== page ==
Tag Archives: Book of the Dead

Object Biography # 19: The Book of the Dead of Padiusir

For the first time in its history, Manchester Museum is currently displaying (sections of) a copy of the Egyptian ‘Book of the Dead’.  Despite the negativity implicit in its modern title, the ‘Book of the Dead’ is, in fact, an extremely optimistic document. Hollywood has a lot to answer for in, Sam Raimi’s ‘Evil Dead’ series and ‘The Mummy’ franchise having conjured up an image of a forbidden text that must not be read aloud for fear of waking demonic forces.

BoD -The Mummy

The ‘Book of the Dead’ in The Mummy (1999)

In fact the ancient Egyptian name for the collection of texts can be translated as ‘Spells for Coming Forth by Day’. These spells – and accompanying images – act as both a guidebook and a passport to the afterlife, assuring a successful transition to the blissful ‘Field of Reeds’ after death. The key part of that transition is the judgement before Osiris, god of rebirth, and the most well-known vignette in the Book of the Dead is the scene of this judgement. The deceased is shown before a set of scales on which his or her heart is weighed against the feather of Truth. Usually, the feather is shown as heavier than the heart and thereby a positive outcome for the trial is magically assured.

Hieratic 3.6

Papyrus Rylands Hieratic 3 – with judgement vignette

Other texts – or ‘chapters’ – in the Book of the Dead are designed to protect the deceased against misfortune on the journey to, and existence in, the afterlife. Copies of the Book can run to many metres in length and would have been rolled up into scrolls, deposited in the tomb, within the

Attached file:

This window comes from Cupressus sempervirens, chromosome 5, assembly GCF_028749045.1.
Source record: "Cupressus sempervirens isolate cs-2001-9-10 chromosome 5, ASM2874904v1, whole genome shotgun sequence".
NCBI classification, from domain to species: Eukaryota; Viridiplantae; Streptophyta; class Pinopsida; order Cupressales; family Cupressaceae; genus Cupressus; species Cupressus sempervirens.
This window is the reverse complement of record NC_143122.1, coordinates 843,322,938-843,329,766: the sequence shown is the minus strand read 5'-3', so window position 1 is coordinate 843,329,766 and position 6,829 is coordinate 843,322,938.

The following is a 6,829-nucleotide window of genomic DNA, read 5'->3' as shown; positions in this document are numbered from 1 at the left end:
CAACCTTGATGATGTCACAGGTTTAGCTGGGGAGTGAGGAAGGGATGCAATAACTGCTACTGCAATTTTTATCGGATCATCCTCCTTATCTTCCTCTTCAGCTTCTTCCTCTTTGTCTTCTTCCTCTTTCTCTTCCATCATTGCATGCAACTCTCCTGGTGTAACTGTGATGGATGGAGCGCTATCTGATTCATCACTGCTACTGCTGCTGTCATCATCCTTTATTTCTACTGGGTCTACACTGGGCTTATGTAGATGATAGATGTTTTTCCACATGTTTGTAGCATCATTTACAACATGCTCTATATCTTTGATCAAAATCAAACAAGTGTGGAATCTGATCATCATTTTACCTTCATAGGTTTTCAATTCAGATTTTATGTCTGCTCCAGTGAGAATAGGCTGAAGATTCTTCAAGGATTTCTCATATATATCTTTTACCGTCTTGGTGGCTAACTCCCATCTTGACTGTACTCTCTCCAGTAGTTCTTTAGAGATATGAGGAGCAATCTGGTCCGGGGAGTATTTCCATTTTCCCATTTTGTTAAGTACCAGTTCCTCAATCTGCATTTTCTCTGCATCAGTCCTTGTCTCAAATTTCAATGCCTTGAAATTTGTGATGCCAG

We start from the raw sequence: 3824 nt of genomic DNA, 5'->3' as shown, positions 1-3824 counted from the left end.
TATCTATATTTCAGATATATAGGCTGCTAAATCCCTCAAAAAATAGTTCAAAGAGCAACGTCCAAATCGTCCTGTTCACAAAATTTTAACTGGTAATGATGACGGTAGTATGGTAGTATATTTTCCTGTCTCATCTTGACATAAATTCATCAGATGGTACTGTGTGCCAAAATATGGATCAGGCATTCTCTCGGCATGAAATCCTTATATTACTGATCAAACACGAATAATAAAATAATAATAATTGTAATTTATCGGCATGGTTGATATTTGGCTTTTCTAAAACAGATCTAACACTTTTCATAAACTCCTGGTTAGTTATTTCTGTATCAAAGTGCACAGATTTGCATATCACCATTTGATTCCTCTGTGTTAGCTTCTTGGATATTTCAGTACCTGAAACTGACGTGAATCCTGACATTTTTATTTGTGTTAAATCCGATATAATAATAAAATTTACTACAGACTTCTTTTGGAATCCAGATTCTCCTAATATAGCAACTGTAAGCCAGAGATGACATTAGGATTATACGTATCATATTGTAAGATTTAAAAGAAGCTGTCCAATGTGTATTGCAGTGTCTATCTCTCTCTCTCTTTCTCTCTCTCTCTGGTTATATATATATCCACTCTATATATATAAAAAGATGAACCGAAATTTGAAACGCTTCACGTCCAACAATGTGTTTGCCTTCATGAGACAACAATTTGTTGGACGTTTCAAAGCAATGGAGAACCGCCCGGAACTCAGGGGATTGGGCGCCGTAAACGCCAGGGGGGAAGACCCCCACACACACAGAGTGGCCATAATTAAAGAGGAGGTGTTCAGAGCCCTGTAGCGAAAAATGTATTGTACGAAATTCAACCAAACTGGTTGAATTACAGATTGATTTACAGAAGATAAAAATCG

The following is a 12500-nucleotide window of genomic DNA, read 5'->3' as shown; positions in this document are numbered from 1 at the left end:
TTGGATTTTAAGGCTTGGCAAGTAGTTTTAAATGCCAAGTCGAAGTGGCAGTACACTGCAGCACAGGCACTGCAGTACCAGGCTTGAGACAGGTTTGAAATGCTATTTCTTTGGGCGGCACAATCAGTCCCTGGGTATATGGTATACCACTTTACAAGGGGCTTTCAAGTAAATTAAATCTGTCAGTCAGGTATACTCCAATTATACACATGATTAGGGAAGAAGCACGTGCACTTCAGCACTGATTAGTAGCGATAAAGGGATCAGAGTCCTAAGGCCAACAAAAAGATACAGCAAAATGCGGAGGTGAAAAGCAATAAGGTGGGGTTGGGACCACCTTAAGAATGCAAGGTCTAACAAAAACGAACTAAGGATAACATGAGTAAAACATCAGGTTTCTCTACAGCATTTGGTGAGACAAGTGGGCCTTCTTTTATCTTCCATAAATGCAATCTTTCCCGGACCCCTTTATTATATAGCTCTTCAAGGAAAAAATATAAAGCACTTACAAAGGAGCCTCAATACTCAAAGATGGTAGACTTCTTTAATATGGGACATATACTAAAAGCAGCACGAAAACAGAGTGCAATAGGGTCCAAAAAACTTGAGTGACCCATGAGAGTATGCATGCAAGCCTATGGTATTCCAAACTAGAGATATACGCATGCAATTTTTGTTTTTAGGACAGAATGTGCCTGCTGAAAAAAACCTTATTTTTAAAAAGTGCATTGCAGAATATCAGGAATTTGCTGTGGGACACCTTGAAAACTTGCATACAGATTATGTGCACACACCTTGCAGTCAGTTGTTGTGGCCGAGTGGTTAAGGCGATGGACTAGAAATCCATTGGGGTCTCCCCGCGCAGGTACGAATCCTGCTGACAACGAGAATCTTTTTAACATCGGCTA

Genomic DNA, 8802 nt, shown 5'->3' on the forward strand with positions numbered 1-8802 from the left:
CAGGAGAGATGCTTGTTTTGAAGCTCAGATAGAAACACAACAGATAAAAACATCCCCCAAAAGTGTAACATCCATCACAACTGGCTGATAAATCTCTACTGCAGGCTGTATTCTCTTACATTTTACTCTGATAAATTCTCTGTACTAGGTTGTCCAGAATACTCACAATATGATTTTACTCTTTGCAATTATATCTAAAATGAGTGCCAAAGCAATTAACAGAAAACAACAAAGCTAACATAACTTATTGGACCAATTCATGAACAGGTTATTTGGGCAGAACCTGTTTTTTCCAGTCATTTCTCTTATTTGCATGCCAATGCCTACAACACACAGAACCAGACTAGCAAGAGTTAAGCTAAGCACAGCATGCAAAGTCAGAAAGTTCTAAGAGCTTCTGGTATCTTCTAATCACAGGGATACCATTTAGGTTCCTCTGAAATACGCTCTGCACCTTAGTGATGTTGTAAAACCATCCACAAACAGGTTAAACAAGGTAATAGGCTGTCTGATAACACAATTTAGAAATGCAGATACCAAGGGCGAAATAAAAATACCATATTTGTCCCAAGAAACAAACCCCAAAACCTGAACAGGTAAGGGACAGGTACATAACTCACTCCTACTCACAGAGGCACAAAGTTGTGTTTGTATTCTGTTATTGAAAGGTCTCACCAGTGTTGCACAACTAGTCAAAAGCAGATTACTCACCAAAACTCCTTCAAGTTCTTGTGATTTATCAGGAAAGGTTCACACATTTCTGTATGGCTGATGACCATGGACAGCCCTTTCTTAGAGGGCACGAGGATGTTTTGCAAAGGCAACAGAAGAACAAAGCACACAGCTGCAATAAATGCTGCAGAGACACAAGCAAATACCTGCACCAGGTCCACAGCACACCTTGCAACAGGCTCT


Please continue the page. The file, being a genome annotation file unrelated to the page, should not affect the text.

Hollow statuette for papyri – Warrington Museum

coffin or directly wrapped with the mummy. Hollow statuettes, known as Ptah-Sokar-Osiris figures, were common in elite burials of the 19th-22nd Dynasty as receptacles for Book of the Dead papyri.

The Book of the Dead currently on loan to Manchester Museum from the John Rylands Library is early Ptolemaic (c. 300 BC) in date. In common with many such papyri, the long roll has been cut up into sections for sale, which are now located in museums around the world. This copy was made for a man named Padiusir, and shows the deceased a number of times in standard vignettes. There are clear examples in some cases of a prefabricated papyrus, with the name of the deceased added secondarily.

Sections from late copies of the Book of the Dead, similar to Padiusir’s, have in the past been interpreted as key texts within The Church of Latter-Day Saints, and are the subject of extensive debate. Egyptologists tend to agree that this most common of ancient Egyptian religious compositions was for the benefit of the deceased, and is in no way likely to bring about a curse for the living.

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The function of a mummy mask

Acc. no. 7931. Early New Kingdom.

A mummy mask provided protection – both physical and magical – to the head of the mummy. Masks were introduced in the First Intermediate Period (c. 2181-2955 BC) and were used until Roman times (30BC-395AD). They show the deceased in an idealised form, like a god who has triumphed over death. The use of gilding on masks of the wealthy symbolises the golden skin of the gods.

Spell 151 from the Book of the Dead – the ‘Spell for the Head-of-Mystery’ – makes the function of the mask explicit: